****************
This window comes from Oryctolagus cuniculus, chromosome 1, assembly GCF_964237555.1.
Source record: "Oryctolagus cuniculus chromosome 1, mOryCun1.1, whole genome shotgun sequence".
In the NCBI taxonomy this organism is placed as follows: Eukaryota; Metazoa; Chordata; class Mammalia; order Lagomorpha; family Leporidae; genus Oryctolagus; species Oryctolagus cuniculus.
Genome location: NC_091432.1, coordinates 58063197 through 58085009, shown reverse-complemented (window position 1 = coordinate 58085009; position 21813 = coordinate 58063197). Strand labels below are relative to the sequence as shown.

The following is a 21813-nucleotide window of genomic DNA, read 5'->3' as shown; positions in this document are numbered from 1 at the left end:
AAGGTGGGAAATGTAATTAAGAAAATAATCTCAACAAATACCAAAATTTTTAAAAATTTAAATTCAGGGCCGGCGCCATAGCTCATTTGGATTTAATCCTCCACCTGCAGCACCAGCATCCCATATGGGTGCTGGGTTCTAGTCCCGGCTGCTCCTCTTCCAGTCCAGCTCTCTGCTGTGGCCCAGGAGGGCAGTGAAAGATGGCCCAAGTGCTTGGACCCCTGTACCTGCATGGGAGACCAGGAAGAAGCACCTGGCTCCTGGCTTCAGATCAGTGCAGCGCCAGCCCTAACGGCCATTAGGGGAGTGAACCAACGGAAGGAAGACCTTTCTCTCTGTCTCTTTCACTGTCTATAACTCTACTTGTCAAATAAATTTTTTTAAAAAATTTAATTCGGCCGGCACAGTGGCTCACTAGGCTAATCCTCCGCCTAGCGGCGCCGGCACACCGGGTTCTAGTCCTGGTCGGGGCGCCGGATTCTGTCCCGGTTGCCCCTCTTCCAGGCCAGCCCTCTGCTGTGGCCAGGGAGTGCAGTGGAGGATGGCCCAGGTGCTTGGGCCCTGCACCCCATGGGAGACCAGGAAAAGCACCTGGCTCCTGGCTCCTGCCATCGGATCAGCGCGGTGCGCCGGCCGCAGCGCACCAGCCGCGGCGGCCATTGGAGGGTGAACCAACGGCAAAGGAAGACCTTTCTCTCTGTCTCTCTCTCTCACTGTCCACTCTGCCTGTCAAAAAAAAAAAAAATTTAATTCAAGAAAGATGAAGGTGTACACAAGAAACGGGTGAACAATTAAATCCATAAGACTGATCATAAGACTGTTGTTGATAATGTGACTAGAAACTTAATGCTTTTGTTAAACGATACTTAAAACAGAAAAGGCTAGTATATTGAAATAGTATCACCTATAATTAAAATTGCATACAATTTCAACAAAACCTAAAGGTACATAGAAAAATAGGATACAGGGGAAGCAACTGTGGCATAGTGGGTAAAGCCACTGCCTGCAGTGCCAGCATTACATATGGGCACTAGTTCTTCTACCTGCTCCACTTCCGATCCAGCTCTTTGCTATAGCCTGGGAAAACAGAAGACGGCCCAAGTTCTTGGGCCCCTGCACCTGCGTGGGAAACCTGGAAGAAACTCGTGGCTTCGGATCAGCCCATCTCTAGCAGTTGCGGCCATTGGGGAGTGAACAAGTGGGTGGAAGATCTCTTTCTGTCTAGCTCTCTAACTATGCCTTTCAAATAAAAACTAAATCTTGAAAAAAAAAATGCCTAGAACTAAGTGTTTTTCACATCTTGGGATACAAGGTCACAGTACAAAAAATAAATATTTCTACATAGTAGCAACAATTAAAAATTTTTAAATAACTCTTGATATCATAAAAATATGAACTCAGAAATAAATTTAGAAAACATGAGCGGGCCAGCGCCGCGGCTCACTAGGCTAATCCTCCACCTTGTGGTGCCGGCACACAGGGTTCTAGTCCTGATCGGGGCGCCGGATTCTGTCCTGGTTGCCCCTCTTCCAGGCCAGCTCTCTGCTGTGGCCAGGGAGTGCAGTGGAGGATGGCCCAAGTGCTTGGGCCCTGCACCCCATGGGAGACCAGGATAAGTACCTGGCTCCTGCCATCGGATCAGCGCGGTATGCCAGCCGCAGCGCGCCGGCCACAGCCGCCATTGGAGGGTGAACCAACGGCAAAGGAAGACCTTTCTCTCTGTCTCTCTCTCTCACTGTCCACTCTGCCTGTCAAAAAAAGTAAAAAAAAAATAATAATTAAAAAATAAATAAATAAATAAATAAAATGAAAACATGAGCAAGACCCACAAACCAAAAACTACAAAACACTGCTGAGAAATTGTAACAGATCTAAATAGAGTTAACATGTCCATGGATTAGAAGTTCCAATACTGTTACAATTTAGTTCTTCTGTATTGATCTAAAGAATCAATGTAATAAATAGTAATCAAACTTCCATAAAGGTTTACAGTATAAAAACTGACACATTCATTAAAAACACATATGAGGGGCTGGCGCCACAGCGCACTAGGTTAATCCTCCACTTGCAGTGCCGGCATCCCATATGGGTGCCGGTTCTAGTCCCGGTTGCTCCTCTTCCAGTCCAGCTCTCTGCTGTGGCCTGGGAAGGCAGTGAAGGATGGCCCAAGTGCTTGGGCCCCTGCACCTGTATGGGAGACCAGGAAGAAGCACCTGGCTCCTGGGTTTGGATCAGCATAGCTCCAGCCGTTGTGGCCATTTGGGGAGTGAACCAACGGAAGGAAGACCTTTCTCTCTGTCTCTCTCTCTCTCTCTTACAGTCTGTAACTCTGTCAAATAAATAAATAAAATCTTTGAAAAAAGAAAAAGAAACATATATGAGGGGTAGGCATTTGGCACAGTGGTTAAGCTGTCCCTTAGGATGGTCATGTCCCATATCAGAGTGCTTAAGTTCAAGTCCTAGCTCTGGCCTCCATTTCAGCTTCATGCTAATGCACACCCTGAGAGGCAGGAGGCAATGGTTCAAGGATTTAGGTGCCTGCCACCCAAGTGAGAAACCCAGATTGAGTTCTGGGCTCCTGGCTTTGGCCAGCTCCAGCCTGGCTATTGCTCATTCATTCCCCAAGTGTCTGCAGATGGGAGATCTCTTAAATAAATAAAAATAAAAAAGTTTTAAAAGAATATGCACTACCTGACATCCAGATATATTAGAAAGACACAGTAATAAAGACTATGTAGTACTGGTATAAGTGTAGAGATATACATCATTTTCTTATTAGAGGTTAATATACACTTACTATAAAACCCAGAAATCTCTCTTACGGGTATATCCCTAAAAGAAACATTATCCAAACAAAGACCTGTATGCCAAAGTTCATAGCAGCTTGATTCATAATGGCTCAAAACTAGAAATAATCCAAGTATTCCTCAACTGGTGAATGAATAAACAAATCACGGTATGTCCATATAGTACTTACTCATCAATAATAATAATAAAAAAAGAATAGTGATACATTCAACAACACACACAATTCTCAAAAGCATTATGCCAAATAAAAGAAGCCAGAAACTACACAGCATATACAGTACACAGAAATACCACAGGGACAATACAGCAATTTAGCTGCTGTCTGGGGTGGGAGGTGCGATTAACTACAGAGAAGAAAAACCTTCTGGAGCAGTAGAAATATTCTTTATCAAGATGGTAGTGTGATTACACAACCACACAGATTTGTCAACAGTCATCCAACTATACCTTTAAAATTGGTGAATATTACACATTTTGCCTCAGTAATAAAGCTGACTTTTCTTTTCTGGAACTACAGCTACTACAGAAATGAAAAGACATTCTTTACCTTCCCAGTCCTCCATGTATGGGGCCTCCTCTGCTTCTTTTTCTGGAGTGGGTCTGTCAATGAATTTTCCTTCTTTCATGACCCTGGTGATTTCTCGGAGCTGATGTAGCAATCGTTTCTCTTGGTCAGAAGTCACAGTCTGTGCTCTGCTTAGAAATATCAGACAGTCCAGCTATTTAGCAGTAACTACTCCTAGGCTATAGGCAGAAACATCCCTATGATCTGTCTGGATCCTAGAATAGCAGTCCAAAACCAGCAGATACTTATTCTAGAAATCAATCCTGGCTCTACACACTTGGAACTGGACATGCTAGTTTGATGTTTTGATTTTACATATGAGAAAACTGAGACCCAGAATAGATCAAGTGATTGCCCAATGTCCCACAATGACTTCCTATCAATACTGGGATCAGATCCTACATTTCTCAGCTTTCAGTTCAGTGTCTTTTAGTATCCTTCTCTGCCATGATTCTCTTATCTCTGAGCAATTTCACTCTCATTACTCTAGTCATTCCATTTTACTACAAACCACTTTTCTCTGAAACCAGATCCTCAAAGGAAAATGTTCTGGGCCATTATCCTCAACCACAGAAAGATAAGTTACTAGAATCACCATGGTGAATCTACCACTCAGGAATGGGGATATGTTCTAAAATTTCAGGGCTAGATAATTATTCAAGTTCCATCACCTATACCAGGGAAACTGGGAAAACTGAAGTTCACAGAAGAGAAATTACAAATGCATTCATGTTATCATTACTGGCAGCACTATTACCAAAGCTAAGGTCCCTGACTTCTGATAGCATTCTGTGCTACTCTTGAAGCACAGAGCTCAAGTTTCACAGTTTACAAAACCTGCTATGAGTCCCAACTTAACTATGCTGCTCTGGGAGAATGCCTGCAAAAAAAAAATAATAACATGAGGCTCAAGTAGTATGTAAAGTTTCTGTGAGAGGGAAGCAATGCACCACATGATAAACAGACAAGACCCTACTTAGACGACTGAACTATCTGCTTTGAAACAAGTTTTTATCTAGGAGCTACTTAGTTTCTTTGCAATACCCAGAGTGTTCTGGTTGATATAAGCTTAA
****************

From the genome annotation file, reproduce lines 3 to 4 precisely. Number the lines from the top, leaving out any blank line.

In the NCBI taxonomy this organism is placed as follows: Eukaryota; Metazoa; Chordata; class Mammalia; order Lagomorpha; family Leporidae; genus Oryctolagus; species Oryctolagus cuniculus.
Genome location: NC_091432.1, coordinates 58063197 through 58085009, shown reverse-complemented (window position 1 = coordinate 58085009; position 21813 = coordinate 58063197). Strand labels below are relative to the sequence as shown.